Parasitic infection is uncommon in the United States, but surveys suggest that physicians test when the presence of parasites is unlikely and fail to order appropriate testing when suspicion is high. Numerous studies confirm that immunoassays are more sensitive for Giardia and Cryptosporidium detection, but our experience was that physicians preferentially used ovum and parasite examination (O&P). We conducted a retrospective study of fecal parasite testing at a referral laboratory nationally (1997 to 2006) and during a Cryptosporidium outbreak (Utah, 2007) to correlate physician use of O&P and enzyme immunoassays (EIAs) with the yield of parasites detected. Nationally, of 170,671 episodes, 76.0% (n = 129,732) included O&P, 27.9% (n = 47,666) included Giardia EIA, and 5.7% (n = 9,754) included Cryptosporidium EIA. Most pathogens were Giardia or Cryptosporidium. More episodes were positive when EIA was performed (n = 1,860/54,483 [3.4%]) than when O&P only was performed (n = 1,667/116,188 [1.4%]; P < 0.001), and EIA was more sensitive than O&P. However, more O&P results were positive among patients with both O&P and EIA performed (2.5%) than among those with O&P only performed (1.4%; P < 0.001), suggesting that patients tested by O&P only may have been at lower risk. During the first 10 weeks of the outbreak, physicians also preferentially used O&P over EIA, but no Cryptosporidium cases were detected by O&P. We conclude that clinicians frequently use O&P testing when test performance and epidemiology support the use of immunoassays or no testing. We recommend that stool O&P be limited to patients with negative immunoassay results and persistent symptoms or individuals at increased risk for non-Giardia, non-Cryptosporidium infection. An evidence-based algorithm for the evaluation of patients with suspected intestinal parasitic infection is proposed.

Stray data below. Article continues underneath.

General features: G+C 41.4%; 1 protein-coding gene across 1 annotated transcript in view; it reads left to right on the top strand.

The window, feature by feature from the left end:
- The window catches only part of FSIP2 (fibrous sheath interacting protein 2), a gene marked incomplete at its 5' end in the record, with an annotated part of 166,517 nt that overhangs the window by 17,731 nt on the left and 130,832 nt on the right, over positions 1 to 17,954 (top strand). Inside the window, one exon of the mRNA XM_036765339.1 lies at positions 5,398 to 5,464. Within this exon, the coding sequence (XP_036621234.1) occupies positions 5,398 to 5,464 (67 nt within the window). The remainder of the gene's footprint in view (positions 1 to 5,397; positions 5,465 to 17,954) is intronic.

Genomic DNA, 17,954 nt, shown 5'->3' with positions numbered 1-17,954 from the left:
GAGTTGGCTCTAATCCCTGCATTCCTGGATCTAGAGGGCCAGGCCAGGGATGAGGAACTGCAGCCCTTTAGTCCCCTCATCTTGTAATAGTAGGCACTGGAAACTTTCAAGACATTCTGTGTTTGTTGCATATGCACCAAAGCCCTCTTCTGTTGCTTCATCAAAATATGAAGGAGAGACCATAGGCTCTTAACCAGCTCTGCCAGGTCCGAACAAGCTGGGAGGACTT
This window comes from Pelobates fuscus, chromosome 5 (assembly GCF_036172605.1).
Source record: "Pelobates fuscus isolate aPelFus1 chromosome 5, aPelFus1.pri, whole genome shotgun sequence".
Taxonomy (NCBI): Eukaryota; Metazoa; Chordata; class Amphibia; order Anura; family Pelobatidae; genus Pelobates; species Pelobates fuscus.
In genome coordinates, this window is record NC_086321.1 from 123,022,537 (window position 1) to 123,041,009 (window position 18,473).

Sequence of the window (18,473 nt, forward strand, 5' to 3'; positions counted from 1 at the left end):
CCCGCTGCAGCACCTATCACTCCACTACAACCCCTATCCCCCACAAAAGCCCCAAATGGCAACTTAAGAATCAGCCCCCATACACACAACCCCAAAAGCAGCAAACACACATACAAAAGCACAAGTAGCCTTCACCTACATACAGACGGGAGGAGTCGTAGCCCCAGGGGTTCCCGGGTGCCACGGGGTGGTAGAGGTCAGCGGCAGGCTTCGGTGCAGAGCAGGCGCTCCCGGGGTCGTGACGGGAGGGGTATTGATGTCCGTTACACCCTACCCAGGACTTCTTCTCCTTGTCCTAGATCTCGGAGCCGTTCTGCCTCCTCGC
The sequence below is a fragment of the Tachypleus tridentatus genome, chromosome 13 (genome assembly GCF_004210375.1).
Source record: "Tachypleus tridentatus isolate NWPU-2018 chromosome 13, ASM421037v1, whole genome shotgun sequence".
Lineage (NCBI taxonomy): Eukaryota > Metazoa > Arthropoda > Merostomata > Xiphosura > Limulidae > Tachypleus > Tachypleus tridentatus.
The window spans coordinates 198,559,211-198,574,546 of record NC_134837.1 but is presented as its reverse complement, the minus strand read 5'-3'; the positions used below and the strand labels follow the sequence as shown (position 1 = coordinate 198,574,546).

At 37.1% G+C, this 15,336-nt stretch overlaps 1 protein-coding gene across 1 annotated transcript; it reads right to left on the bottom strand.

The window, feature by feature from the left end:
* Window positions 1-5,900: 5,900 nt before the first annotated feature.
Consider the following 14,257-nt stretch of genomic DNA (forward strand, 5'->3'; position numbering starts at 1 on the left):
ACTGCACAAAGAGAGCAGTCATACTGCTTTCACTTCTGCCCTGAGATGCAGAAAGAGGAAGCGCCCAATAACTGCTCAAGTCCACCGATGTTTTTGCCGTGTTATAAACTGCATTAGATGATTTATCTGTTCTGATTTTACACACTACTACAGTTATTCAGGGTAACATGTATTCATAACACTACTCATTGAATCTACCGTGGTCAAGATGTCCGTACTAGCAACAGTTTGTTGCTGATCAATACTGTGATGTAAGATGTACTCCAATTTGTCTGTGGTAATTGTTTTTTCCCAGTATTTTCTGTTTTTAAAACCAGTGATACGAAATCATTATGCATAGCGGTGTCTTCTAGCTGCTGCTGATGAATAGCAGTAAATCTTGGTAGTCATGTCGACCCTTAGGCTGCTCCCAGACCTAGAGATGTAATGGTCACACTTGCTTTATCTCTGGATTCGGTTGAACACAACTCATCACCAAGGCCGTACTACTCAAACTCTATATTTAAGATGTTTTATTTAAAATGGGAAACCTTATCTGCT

ASJC Scopus subject areas
- Microbiology (medical)